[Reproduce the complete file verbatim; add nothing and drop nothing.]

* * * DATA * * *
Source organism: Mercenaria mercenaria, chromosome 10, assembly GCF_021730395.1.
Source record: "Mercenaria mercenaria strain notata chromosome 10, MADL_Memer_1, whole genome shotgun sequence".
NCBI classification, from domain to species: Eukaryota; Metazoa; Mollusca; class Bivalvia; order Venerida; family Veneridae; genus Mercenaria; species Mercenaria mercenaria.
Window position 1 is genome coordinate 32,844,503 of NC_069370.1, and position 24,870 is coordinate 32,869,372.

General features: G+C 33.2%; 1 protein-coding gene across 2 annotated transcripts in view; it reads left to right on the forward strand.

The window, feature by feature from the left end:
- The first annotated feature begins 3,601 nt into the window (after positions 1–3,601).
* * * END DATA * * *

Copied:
Source organism: Mercenaria mercenaria, chromosome 10, assembly GCF_021730395.1.
Source record: "Mercenaria mercenaria strain notata chromosome 10, MADL_Memer_1, whole genome shotgun sequence".
NCBI classification, from domain to species: Eukaryota; Metazoa; Mollusca; class Bivalvia; order Venerida; family Veneridae; genus Mercenaria; species Mercenaria mercenaria.
Window position 1 is genome coordinate 32,844,503 of NC_069370.1, and position 24,870 is coordinate 32,869,372.

General features: G+C 33.2%; 1 protein-coding gene across 2 annotated transcripts in view; it reads left to right on the forward strand.

The window, feature by feature from the left end:
- The first annotated feature begins 3,601 nt into the window (after positions 1–3,601).